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Thursday, June 18, 2009

Some businesses doing well

A recent AARP Bulletin mentions four businesses that are doing well in spite of the recession. They are car service centers, beauty schools, shoe repair shops, and thrift stores.

Beauty school sounds like an up to date version of the old barber colleges where a guy could get a haircut for free while a barber wannabe experimented on his head with what he learned in the latest chapter of his barbering textbook. Hmmmm, how about a flat top today, sir?

A beauty school in New York is packing them in with a $7.50 shampoo, cut, and blow dry. That’s a helluva deal as long as you don’t come out looking like Larry of The Three Stooges.

Shoe repair shops seem like a no-brainer to have increased business in hard times. During the Depression of the 1930s, there were 100,000 shoe repair shops in the US. Now, there are 7,000 and these guys are BUSY! One guy says his normal workload has gone from 200 pairs a week with a three day wait to 250 pairs and a 10 day wait. Repairing Gucci shoes used to be unheard of, now it is common.

Thrift shops are doing a land office business. Overpriced junk like Prada handbags that sell new for $700-$800 at Nordstrom’s, can be had for under $200 at the thrifts. The 99 cent stores also offer good deals on a lot of items that they buy up as overstocks or obsoletes.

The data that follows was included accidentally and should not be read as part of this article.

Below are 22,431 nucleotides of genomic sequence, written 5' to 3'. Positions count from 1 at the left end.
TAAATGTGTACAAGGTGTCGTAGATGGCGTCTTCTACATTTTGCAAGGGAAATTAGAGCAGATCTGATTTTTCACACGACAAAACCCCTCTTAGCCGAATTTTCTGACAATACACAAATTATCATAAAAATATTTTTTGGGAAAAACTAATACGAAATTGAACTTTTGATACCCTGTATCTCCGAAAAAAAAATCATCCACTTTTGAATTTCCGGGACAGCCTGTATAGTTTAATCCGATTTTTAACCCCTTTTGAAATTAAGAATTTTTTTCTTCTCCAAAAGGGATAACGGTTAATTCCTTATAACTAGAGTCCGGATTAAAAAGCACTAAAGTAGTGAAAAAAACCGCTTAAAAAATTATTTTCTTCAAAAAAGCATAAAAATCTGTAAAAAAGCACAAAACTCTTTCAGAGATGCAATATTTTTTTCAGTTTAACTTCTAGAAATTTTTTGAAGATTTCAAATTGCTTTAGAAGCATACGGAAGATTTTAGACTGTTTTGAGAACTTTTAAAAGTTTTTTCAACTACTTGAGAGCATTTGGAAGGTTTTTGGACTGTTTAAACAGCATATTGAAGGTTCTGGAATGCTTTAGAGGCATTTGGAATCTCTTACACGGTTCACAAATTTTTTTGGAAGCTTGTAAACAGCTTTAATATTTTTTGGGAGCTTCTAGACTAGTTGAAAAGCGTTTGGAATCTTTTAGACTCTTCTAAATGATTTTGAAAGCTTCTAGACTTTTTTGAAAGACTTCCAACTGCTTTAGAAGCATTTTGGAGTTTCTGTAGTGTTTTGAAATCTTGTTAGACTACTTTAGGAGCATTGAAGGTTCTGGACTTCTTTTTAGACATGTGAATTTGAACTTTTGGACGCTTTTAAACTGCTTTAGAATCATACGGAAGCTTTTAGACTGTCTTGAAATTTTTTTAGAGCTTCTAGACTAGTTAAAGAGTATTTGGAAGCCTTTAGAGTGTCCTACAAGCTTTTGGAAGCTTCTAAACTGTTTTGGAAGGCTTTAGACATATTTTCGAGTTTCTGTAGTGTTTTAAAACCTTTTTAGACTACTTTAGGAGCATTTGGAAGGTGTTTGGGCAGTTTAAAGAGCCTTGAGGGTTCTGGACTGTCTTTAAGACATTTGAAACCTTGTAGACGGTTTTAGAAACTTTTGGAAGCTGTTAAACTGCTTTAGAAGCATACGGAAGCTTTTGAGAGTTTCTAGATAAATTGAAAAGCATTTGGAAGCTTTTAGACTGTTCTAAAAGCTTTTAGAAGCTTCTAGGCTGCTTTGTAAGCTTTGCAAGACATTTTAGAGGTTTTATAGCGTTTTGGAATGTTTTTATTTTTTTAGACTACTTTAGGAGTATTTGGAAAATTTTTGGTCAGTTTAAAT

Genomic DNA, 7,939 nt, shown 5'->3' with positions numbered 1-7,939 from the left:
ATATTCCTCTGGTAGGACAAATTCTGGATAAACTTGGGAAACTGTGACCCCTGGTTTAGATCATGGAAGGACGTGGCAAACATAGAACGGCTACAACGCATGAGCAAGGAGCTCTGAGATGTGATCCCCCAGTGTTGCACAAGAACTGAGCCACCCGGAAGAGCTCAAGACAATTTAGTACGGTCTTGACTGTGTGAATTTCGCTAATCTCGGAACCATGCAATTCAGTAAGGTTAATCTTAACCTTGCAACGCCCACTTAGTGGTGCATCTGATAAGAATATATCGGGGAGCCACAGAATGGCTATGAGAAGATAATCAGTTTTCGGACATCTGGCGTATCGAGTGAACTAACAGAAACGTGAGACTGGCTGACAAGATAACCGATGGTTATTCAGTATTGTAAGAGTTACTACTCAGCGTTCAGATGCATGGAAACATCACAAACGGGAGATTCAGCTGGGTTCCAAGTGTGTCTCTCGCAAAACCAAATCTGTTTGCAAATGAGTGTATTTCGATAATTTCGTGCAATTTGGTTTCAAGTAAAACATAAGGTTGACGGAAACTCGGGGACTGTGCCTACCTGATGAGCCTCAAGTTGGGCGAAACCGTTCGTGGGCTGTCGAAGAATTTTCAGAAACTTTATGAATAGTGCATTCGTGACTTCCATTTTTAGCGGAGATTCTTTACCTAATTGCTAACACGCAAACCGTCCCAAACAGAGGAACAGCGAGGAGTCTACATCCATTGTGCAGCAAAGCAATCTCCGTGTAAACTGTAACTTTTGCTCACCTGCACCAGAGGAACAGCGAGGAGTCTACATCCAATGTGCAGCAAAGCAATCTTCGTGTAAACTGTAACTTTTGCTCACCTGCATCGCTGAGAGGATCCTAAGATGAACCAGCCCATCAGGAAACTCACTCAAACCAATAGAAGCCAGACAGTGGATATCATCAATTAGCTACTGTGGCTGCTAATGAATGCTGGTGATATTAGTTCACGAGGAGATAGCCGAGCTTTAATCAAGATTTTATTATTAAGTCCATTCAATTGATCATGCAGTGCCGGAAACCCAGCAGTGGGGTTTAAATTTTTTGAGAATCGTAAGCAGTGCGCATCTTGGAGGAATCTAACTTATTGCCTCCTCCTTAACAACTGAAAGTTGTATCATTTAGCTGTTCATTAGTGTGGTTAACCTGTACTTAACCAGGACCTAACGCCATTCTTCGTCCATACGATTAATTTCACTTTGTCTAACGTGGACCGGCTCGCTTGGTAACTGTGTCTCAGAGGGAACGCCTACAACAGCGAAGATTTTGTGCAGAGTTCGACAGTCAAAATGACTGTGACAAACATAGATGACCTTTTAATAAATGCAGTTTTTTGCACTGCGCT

There are not a lot of new cars flying out of the showrooms these days but the repair shops are doing great as many people are repairing the old heap in an effort to keep it rolling until better times. I called Sun Devil Auto yesterday for an appointment and was told they are booked until Monday. Another location had one appointment available for tomorrow which I quickly snatched. I wonder if I’ll meet the guy who wears the Gucci shoes while I’m there.

I don’t have any information on how the dental colleges are doing. They used to give free dental work and I imagine they are getting extra patients now but I don’t recommend they wait for my business. I have to draw the line somewhere; I don’t want amateurs mangling my molars!